Joseph Fourier's father was a tailor in Auxerre. After the death of his first wife, with whom he had three children, he remarried and Joseph was the ninth of the twelve children of this second marriage. Joseph's mother died went he was nine years old and his father died the following year.
His first schooling was at Pallais's school, run by the music master from the cathedral. There Joseph studied Latin and French and showed great promise. He proceeded in 1780 to the École Royale Militaire of Auxerre where at first he showed talents for literature but very soon, by the age of thirteen, mathematics became his real interest. By the age of 14 he had completed a study of the six volumes of Bézout's Cours de mathematique. In 1783 he received the first prize for his study of Bossut's Méchanique en général.
In 1787 Fourier decided to train for the priesthood and entered the Benedictine abbey of St Benoit-sur-Loire. His interest in mathematics continued, however, and he corresponded with C L Bonard, the professor of mathematics at Auxerre. Fourier was unsure if he was making the right decision in training for the priesthood. He submitted a paper on algebra to Montucla in Paris and his letters to Bonard suggest that he really wanted to make a major impact in mathematics. In one letter Fourier wrote
Yesterday was my 21st birthday, at that age Newton and Pascal had already acquired many claims to immortality.
Fourier did not take his religious vows. Having left St Benoit in 1789, he visited Paris and read a paper on algebraic equations at the Académie Royale des Sciences. In 1790 he became a teacher at the Benedictine college, École Royale Militaire of Auxerre, where he had studied. Up until this time there had been a conflict inside Fourier about whether he should follow a religious life or one of mathematical research. However in 1793 a third element was added to this conflict when he became involved in politics and joined the local Revolutionary Committee. As he wrote:-
As the natural ideas of equality developed it was possible to conceive the sublime hope of establishing among us a free government exempt from kings and priests, and to free from this double yoke the long-usurped soil of Europe. I readily became enamoured of this cause, in my opinion the greatest and most beautiful which any nation has ever undertaken.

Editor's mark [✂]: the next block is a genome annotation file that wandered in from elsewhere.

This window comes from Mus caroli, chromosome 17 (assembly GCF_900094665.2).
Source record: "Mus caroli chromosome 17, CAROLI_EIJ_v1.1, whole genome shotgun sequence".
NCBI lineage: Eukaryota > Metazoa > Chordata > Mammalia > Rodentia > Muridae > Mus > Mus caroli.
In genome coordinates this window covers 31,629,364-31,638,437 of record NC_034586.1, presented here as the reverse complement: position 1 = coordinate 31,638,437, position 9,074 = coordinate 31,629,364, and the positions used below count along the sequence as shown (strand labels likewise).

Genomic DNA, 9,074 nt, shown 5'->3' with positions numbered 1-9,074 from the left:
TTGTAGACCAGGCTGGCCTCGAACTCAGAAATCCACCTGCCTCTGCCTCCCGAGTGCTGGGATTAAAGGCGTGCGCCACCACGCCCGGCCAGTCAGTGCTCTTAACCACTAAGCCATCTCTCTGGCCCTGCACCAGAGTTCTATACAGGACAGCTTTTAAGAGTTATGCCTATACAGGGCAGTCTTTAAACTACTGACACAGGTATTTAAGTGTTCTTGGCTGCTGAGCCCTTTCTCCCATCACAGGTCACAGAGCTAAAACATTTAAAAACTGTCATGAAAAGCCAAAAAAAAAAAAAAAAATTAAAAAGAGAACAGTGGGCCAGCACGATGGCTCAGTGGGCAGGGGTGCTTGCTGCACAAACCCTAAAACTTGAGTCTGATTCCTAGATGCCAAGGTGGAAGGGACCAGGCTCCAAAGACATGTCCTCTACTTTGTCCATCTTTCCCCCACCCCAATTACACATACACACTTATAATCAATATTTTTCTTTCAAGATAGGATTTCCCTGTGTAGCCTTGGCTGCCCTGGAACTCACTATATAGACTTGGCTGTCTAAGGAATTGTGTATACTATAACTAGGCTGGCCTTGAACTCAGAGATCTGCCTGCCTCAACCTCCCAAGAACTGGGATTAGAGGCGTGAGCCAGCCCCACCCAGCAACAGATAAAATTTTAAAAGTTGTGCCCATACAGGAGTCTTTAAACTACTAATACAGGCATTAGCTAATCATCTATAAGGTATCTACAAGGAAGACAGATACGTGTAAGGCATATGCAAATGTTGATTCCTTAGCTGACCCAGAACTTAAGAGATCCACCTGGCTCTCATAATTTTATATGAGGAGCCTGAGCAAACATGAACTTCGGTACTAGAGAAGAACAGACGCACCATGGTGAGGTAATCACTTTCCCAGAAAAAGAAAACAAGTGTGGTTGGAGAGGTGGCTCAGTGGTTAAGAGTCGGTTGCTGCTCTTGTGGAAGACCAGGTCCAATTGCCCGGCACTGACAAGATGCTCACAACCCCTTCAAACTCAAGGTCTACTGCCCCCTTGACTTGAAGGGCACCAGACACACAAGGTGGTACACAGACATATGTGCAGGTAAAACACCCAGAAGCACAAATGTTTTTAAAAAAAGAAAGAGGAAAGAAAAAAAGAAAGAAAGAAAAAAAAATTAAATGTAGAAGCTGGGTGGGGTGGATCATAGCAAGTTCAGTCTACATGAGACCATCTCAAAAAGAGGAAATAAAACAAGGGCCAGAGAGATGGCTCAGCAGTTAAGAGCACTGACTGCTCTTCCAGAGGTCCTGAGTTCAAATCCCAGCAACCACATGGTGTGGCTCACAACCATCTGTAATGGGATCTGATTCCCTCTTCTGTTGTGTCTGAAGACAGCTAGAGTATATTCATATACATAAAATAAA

Certainly Fourier was unhappy about the Terror which resulted from the French Revolution and he attempted to resign from the committee. However this proved impossible and Fourier was now firmly entangled with the Revolution and unable to withdraw. The revolution was a complicated affair with many factions, with broadly similar aims, violently opposed to each other. Fourier defended members of one faction while in Orléans. A letter describing events relates:-
Citizen Fourier, a young man full of intelligence, eloquence and zeal, was sent to Loiret. ... It seems that Fourier ... got up on certain popular platforms. He can talk very well and if he put forward the views of the Society of Auxerre he has done nothing blameworthy...
This incident was to have serious consequences but after it Fourier returned to Auxerre and continued to work on the revolutionary committee and continued to teach at the College. In July 1794 he was arrested, the charges relating to the Orléans incident, and he was imprisoned. Fourier feared the he would go to the guillotine but, after Robespierre himself went to the guillotine, political changes resulted in Fourier being freed.
Later in 1794 Fourier was nominated to study at the École Normale in Paris. This institution had been set up for training teachers and it was intended to serve as a model for other teacher-training schools. The school opened in January 1795 and Fourier was certainly the most able of the pupils whose abilities ranged widely. He was taught by Lagrange, who Fourier described as
the first among European men of science,
and also by Laplace, who Fourier rated less highly, and by Monge who Fourier described as
having a loud voice and is active, ingenious and very learned.
Fourier began teaching at the Collège de France and, having excellent relations with Lagrange, Laplace and Monge, began further mathematical research. He was appointed to a position at the École Centrale des Travaux Publiques, the school being under the direction of Lazare Carnot and Gaspard Monge, which was soon to be renamed École Polytechnique. However, repercussions of his earlier arrest remained and he was arrested again imprisoned. His release has been put down to a variety of different causes, pleas by his pupils, pleas by Lagrange, Laplace or Monge or a change in the political climate. In fact all three may have played a part.